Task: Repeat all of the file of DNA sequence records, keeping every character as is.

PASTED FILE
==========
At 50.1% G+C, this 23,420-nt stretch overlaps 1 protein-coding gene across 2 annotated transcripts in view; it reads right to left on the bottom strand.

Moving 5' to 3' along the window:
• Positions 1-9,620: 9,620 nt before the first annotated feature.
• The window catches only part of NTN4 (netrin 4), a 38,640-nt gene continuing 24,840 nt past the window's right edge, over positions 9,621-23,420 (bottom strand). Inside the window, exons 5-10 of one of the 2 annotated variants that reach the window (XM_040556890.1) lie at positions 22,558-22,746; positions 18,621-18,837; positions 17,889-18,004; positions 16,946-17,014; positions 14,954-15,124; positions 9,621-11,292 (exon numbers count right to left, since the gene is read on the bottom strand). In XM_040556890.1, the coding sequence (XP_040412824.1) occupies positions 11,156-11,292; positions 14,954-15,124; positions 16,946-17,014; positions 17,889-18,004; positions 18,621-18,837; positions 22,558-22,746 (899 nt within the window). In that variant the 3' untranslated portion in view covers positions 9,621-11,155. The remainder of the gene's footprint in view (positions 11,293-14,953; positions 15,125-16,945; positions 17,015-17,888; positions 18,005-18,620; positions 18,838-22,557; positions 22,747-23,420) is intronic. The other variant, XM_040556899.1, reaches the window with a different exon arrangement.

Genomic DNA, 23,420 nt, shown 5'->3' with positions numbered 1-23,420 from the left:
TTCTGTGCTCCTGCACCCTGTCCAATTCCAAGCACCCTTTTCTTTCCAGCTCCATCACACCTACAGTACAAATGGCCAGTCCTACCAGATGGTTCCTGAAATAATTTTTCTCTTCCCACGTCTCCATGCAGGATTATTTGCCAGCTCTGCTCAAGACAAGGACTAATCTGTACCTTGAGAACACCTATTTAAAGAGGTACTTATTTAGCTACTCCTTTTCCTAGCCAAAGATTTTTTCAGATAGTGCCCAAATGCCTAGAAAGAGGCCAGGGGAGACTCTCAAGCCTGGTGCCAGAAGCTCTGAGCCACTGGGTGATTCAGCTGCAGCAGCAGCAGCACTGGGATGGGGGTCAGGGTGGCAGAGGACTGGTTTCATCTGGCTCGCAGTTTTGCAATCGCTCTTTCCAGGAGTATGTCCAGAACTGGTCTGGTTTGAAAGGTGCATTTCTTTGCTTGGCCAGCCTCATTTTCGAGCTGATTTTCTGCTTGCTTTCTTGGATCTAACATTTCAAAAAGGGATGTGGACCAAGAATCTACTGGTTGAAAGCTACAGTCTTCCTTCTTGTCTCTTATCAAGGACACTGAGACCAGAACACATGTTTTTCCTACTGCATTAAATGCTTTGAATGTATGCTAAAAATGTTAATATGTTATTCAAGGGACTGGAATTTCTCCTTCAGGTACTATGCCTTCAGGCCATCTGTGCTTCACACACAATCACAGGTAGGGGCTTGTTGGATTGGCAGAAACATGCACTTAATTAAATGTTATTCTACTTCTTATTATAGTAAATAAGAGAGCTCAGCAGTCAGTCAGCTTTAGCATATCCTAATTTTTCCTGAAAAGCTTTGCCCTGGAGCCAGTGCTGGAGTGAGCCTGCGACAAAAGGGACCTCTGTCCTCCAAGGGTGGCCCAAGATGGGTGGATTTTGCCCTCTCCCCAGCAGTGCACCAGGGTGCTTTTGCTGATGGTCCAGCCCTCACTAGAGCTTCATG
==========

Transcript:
At 50.1% G+C, this 23,420-nt stretch overlaps 1 protein-coding gene across 2 annotated transcripts in view; it reads right to left on the bottom strand.

Moving 5' to 3' along the window:
• Positions 1-9,620: 9,620 nt before the first annotated feature.
• The window catches only part of NTN4 (netrin 4), a 38,640-nt gene continuing 24,840 nt past the window's right edge, over positions 9,621-23,420 (bottom strand). Inside the window, exons 5-10 of one of the 2 annotated variants that reach the window (XM_040556890.1) lie at positions 22,558-22,746; positions 18,621-18,837; positions 17,889-18,004; positions 16,946-17,014; positions 14,954-15,124; positions 9,621-11,292 (exon numbers count right to left, since the gene is read on the bottom strand). In XM_040556890.1, the coding sequence (XP_040412824.1) occupies positions 11,156-11,292; positions 14,954-15,124; positions 16,946-17,014; positions 17,889-18,004; positions 18,621-18,837; positions 22,558-22,746 (899 nt within the window). In that variant the 3' untranslated portion in view covers positions 9,621-11,155. The remainder of the gene's footprint in view (positions 11,293-14,953; positions 15,125-16,945; positions 17,015-17,888; positions 18,005-18,620; positions 18,838-22,557; positions 22,747-23,420) is intronic. The other variant, XM_040556899.1, reaches the window with a different exon arrangement.

Genomic DNA, 23,420 nt, shown 5'->3' with positions numbered 1-23,420 from the left:
TTCTGTGCTCCTGCACCCTGTCCAATTCCAAGCACCCTTTTCTTTCCAGCTCCATCACACCTACAGTACAAATGGCCAGTCCTACCAGATGGTTCCTGAAATAATTTTTCTCTTCCCACGTCTCCATGCAGGATTATTTGCCAGCTCTGCTCAAGACAAGGACTAATCTGTACCTTGAGAACACCTATTTAAAGAGGTACTTATTTAGCTACTCCTTTTCCTAGCCAAAGATTTTTTCAGATAGTGCCCAAATGCCTAGAAAGAGGCCAGGGGAGACTCTCAAGCCTGGTGCCAGAAGCTCTGAGCCACTGGGTGATTCAGCTGCAGCAGCAGCAGCACTGGGATGGGGGTCAGGGTGGCAGAGGACTGGTTTCATCTGGCTCGCAGTTTTGCAATCGCTCTTTCCAGGAGTATGTCCAGAACTGGTCTGGTTTGAAAGGTGCATTTCTTTGCTTGGCCAGCCTCATTTTCGAGCTGATTTTCTGCTTGCTTTCTTGGATCTAACATTTCAAAAAGGGATGTGGACCAAGAATCTACTGGTTGAAAGCTACAGTCTTCCTTCTTGTCTCTTATCAAGGACACTGAGACCAGAACACATGTTTTTCCTACTGCATTAAATGCTTTGAATGTATGCTAAAAATGTTAATATGTTATTCAAGGGACTGGAATTTCTCCTTCAGGTACTATGCCTTCAGGCCATCTGTGCTTCACACACAATCACAGGTAGGGGCTTGTTGGATTGGCAGAAACATGCACTTAATTAAATGTTATTCTACTTCTTATTATAGTAAATAAGAGAGCTCAGCAGTCAGTCAGCTTTAGCATATCCTAATTTTTCCTGAAAAGCTTTGCCCTGGAGCCAGTGCTGGAGTGAGCCTGCGACAAAAGGGACCTCTGTCCTCCAAGGGTGGCCCAAGATGGGTGGATTTTGCCCTCTCCCCAGCAGTGCACCAGGGTGCTTTTGCTGATGGTCCAGCCCTCACTAGAGCTTCATG